Cost Estimating is a disciplined process for predicting future costs based on past experience using today’s knowledge and expertise. The core purpose of Cost Estimating is translating system and functional requirements associated with programs, projects, or proposals into program baselines and required investments.
Cost Estimating is required for every government organization that is allocating resources and funds to a specific project or task. However, the federal government has a persistent pattern of cost overruns on large projects, ranging from FAA Air Traffic Control Modernization to DoD V-22 Osprey aircraft. In an environment of shrinking budgets and improved spending transparency, the discipline of cost estimating is increasingly important for a successful project.
Many opinions exist about the causes of cost overruns, but some of the biggest influences are the following:
This cost estimate sets the stage for critical subsequent steps, ranging from budget requests to procurement evaluations. If this original estimate is flawed, those flaws are magnified with each step in the process, eventually contributing to a project that cannot be managed to the cost parameters that were established. To address this challenge SPA deploys a scalable, 12-step cost analysis process establishing the most credible and defensible estimate possible.
The government needs realistic and credible estimates to support the acquisition and budget process. The most critical government projects have actual costs far exceeding original estimates. SPA identified $240M in Air Force cost avoidance during budget and estimate reconciliations.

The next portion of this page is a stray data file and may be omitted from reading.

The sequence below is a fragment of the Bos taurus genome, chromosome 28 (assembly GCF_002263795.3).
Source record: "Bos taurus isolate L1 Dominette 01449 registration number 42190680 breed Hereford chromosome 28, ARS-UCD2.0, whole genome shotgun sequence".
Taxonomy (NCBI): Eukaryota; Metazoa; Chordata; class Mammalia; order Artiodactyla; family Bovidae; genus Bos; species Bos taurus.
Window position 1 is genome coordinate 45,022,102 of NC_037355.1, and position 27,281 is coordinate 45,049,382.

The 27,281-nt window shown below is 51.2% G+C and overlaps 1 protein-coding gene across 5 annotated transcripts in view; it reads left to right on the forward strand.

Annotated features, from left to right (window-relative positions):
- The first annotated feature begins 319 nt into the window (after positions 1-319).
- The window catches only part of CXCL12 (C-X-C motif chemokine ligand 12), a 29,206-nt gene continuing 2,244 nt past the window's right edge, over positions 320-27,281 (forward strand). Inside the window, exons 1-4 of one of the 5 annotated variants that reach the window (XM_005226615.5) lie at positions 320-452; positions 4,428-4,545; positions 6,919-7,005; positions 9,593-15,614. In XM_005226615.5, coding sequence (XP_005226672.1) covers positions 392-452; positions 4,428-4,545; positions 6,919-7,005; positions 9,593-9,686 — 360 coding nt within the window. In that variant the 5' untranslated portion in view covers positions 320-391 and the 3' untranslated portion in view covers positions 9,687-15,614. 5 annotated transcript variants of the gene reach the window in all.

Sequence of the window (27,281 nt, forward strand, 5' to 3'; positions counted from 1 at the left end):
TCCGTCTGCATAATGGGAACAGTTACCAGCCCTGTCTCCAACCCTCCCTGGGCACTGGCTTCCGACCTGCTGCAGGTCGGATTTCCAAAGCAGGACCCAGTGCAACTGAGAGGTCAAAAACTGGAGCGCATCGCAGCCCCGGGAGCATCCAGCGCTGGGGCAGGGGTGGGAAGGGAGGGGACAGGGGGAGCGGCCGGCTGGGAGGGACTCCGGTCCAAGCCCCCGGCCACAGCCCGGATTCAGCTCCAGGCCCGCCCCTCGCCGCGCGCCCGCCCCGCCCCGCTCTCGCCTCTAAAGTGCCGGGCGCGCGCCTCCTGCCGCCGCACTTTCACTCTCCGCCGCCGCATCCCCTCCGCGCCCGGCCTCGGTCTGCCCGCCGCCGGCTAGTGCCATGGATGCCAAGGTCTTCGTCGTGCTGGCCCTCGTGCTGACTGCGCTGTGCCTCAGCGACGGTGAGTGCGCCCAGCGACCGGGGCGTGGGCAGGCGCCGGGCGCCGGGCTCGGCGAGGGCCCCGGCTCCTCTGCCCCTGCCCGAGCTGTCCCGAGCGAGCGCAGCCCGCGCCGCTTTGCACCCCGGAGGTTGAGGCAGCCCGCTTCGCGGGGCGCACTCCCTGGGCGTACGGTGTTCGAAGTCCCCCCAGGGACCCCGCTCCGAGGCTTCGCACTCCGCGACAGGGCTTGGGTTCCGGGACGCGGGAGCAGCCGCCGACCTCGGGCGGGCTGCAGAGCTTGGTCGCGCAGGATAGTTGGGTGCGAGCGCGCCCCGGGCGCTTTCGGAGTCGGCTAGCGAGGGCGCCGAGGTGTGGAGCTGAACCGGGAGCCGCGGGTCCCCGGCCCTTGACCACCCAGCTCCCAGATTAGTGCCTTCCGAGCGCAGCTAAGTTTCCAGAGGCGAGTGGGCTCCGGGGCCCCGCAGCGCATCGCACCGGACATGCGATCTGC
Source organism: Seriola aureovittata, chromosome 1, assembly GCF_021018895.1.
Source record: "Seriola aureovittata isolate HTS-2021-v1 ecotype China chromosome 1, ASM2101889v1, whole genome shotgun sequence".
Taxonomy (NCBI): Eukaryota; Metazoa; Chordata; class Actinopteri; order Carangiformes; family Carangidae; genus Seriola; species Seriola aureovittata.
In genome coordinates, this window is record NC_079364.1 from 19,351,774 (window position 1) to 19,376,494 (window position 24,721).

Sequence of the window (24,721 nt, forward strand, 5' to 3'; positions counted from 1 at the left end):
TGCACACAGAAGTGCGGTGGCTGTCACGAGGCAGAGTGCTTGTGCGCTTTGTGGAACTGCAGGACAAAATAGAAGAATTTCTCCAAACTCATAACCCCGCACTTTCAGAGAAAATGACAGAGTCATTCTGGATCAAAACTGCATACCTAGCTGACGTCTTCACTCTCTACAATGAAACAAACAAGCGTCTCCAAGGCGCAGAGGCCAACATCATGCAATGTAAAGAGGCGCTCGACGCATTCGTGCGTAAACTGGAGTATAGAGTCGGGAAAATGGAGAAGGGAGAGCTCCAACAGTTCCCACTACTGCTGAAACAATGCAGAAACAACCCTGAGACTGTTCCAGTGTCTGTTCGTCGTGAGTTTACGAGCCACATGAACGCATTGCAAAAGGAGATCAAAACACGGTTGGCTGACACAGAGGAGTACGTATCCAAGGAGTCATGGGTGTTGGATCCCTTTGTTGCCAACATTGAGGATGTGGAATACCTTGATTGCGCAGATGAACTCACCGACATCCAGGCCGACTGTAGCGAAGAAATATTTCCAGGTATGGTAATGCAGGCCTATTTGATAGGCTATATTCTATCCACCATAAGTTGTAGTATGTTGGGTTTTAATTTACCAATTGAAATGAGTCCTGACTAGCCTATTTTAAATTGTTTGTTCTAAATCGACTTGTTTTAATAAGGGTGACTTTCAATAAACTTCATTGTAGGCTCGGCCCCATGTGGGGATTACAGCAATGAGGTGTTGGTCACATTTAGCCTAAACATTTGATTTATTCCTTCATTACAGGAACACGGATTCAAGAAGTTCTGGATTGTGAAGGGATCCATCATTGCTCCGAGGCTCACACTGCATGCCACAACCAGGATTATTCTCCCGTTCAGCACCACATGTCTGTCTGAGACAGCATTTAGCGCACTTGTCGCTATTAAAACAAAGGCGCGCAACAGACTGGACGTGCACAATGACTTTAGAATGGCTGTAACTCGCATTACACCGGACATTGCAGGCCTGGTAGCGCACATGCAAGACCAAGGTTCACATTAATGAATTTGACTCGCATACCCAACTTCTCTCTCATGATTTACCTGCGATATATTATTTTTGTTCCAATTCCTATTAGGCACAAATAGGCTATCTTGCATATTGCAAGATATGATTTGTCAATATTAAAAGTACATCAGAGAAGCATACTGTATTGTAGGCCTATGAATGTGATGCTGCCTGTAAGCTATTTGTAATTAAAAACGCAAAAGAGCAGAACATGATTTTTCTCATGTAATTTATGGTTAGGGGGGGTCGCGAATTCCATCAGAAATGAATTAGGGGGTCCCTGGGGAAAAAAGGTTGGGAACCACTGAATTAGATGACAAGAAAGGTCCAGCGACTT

When agencies are faced with mission-critical cost estimating challenges, they turn to SPA for the expertise to successfully budget, defend, manage and track programs from concept to completion. For example, SPA has worked with the Air Force Program Executive Office Battle Management Directorate as lead cost analyst for over $6B in modernization programs for the E-3 Sentry airborne early warning and control system (AWACS) that provides all-weather surveillance, command, control and communications for the U.S. and coalition partners including NATO, France, Japan and Saudi Arabia.
The E-3 AWACS is based on Boeing’s 707-320B jetliners, which was first introduced in 1977. As radars, command centers, and international standards have changed over more than 35 years, it has become increasingly difficult to source parts for the pilot flight deck. To address this issue and maintain the operability of the AWAC fleet, SPA also supported the $2B DRAGON (Diminishing Manufacturing Sources Replacement of Avionics for Global Operations and Navigation) program, which as the name suggests, identified changes to replace old avionics technology. SPA reconciled contractor’s budget estimates against the original Program Office Estimate, supporting negotiations to keep the program within budget.
This article is by Mark Simons, Technical Advisor for Intelligence Programs
SPA’s Missile Inventory Management System Provides Unique Capability to Air Force Research Lab
This article, by Trip Barber, SPA Chief Analyst, was originally published in the MOR Journal, June 2021.